Managerial Economics Chapter 5 and 6 Homework

Topics: Marginal cost, Economics, Costs Pages: 6 (1305 words) Published: September 16, 2013
Chapter 5 Question 6 Page 218
Q = Dresses per week
L= Number of labor hours per week
Q = L –L2/800
MCL=$20
P= $40= therefore MR=$40

Part A:

A firm maximizes profit when it equates MRPL = (MR) *(MPL) = MCL MPL= dQ/dL =1 – L/400
Therefore (40)*(1-L/400) = 20. The solution is L = 200.
In turn, Q = 200 – (2002/800). The solution is Q = 150.
The firms profit is= PQ – (MC)L= ($40) (150) – ($20) (200) = $2,000 Part B Price increase to $50:
Q = Dresses per week
L= Number of labor hours per week
Q = L –L2/800
MCL=$20
P= $50

A firm maximizes profit when it equates MRPL = (MR) *(MPL) = MCL MPL= dQ/dL =1 – L/400
Therefore (50)*(1-L/400) = 20. The solution is L = 240.
In turn, Q = 240 – (2402/800). The solution is Q = 168.
The firms profit is ($40) (168) – ($20) (240) = $1,920
Optimal output of the firm would increase from 150 to 168, and labor would increase from 200 to 240, resulting in a decrease in profit to $1,920. Part B inflation in labor and output price:
Assuming a 10% increase IN LABOR COST AND OUTPUT PRICE…
Q = Dresses per week
L= Number of labor hours per week
Q = L –L2/800
MCL=$20.20 (20*.10)
P= $40.40 ($40*.10)

A firm maximizes profit when it equates MRPL = (MR) *(MPL) = MCL MPL= dQ/dL =1 – L/400
Therefore (40.40)*(1-L/400) = 20.20. The solution is L = 200. In turn, Q = 200 – (2002/800). The solution is Q = 150.
The firms profit is ($40.40) (150) – ($20.20) (200) = $2,020 Optimal output of the firm would remain the same at 150, and labor would remain the same at 200, however, there would be an increase in profit to $2,020 to correspond to the percentage increase in output price and labor cost (in this example 10%). Part C 25% increase in MPL:

The marginal cost of labor would increase by the same percentage amount as price (25%), therefore the Marginal Cost of labor would increase from 20 to 25. Therefore 50 – L/8 =25 and L=200
Output and hours of labor remain unchanged due to the fact that price and cost of labor increase by same percentage amounts ALSO SEE PART B ABOVE INFLATION EXAMPLE I MADE DENOTING 10 PERCENT INCREASE IN LABOR AND OUTPUT. Chapter 5 Question 12 Page 220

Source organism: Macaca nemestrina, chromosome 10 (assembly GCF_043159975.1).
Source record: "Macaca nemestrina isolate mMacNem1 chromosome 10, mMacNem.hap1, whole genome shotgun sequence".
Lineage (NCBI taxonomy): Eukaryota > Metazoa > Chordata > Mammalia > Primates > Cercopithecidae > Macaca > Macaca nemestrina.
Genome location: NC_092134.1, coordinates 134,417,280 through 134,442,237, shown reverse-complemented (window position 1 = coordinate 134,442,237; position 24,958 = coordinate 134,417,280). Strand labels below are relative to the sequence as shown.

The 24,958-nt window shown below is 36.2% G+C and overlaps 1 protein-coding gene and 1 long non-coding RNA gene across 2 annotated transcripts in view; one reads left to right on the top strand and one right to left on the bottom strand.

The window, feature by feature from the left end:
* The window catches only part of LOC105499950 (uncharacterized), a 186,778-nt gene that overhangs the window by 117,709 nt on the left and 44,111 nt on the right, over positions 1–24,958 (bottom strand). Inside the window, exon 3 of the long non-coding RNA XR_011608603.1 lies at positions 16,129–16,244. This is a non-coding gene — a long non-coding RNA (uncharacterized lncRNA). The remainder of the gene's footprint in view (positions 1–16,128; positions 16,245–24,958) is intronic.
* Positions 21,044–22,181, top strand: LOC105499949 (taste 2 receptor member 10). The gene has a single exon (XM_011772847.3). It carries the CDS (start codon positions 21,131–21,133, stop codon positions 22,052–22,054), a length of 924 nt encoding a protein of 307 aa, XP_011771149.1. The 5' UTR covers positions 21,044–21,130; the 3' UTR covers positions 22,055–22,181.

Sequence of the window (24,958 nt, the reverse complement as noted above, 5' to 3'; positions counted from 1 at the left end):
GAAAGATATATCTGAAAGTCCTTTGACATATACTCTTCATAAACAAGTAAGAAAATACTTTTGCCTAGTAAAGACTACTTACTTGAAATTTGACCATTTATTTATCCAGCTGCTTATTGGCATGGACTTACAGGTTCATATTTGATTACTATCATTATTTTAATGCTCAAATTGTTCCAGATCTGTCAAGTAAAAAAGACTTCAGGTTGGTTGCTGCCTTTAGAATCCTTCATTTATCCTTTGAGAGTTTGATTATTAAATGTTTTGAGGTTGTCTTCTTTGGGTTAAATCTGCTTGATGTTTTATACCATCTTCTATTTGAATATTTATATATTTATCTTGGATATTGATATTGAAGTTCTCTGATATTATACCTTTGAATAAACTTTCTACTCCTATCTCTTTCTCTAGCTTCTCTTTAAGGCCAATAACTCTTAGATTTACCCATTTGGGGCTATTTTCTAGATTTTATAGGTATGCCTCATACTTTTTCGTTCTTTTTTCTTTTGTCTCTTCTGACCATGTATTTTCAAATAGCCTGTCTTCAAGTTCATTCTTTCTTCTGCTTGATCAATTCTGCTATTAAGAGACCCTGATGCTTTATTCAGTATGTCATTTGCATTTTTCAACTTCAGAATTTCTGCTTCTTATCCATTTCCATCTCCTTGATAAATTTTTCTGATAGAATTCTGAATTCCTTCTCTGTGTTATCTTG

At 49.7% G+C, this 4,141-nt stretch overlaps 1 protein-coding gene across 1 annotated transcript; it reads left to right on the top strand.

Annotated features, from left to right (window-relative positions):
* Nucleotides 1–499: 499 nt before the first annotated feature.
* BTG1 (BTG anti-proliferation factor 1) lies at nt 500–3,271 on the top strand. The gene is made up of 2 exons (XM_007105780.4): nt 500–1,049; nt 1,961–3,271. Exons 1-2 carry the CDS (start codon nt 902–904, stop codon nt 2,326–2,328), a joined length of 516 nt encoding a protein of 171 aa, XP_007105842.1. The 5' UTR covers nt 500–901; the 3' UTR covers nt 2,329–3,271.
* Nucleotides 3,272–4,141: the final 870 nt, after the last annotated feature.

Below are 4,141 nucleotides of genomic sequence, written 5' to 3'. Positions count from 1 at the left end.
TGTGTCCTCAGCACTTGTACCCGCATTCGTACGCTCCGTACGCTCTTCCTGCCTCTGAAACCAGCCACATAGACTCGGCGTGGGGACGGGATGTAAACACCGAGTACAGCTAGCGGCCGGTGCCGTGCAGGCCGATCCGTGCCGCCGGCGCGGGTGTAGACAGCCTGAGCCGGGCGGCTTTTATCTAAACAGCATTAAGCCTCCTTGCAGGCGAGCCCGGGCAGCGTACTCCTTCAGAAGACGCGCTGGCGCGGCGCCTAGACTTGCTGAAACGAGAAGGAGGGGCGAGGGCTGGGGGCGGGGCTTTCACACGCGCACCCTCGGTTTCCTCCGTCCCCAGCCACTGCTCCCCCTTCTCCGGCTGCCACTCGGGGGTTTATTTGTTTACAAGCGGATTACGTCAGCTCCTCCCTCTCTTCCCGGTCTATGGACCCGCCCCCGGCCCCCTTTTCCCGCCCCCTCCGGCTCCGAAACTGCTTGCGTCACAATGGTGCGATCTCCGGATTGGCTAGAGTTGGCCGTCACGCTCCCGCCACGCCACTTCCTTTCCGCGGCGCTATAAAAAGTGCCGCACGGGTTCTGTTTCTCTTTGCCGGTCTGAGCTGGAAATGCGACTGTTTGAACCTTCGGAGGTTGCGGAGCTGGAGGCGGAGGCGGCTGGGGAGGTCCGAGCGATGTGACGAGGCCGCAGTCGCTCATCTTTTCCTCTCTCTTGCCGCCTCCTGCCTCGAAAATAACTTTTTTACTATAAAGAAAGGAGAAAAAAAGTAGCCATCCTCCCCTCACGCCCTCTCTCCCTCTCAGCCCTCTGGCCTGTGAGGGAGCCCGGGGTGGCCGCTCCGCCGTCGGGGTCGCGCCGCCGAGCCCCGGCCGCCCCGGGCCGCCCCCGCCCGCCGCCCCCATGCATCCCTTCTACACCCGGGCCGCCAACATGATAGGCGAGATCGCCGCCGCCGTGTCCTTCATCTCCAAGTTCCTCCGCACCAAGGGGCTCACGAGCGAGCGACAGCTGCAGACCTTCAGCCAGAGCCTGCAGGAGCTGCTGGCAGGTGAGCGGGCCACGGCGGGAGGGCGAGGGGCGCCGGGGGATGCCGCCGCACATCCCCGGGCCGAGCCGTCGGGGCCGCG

Part A:
Q = 100(1.01).5(1).4 = 100.50. Compare this to the original of Q=100 and we can determine that Output increases by .5%. The power coefficient measures the elasticity of the output with respect to the input. A 1% increase in labor produces a (.5)(1) = .5% increase in output.

Part B:
Dr. Ghosh- per my e-mail I was a bit confused with this question based on your lecture notes (as your notes state that BOTH inputs must change for a returns to scale to be determined) , so I have two different opinions. Opinion 1- The nature of returns to scale in production depends on the sum of the exponents, α+β. Decreasing returns exist if α+β˂ 1. The sum of the power coefficients is .5 + .4 < 1, the production function exhibits decreasing returns to scale where output increases in a smaller proportion than input. This is reflected in Part A of this problem where a 1% increase in labor (input) results in a .5% increase in output. Opinion 2- BOTH inputs must be changed in the same proportion (according to your lecture notes). Therefore, in this question I am confused. Only one of the inputs are being changed. Does this concept not apply, and is my original answer incorrect? I don’t see any scale where only one of the inputs are changed…As such, if both inputs MUST be changed then returns to scale can not be determined for this question as only L was originally changed. Chapter 6 Question 6 Part B Page 265 (part A not required)

Demand is P = 48 - Q/200
Costs are C = 60,000 + .0025Q2.

Therefore the TR= 48Q-Q2/200, and the derivative MR function would be MR = 48 - Q/100. The firm maximizes profit by setting MR = MC. Therefore, MR = 48 - Q/100 and MC = .005Q. Setting MR = MC (48 – Q/100) = .005Q results in: Q* = 3,200. In turn, P* = $32 (where 48-3200/200). Chapter 6 Question 8 Page 265

CE=...
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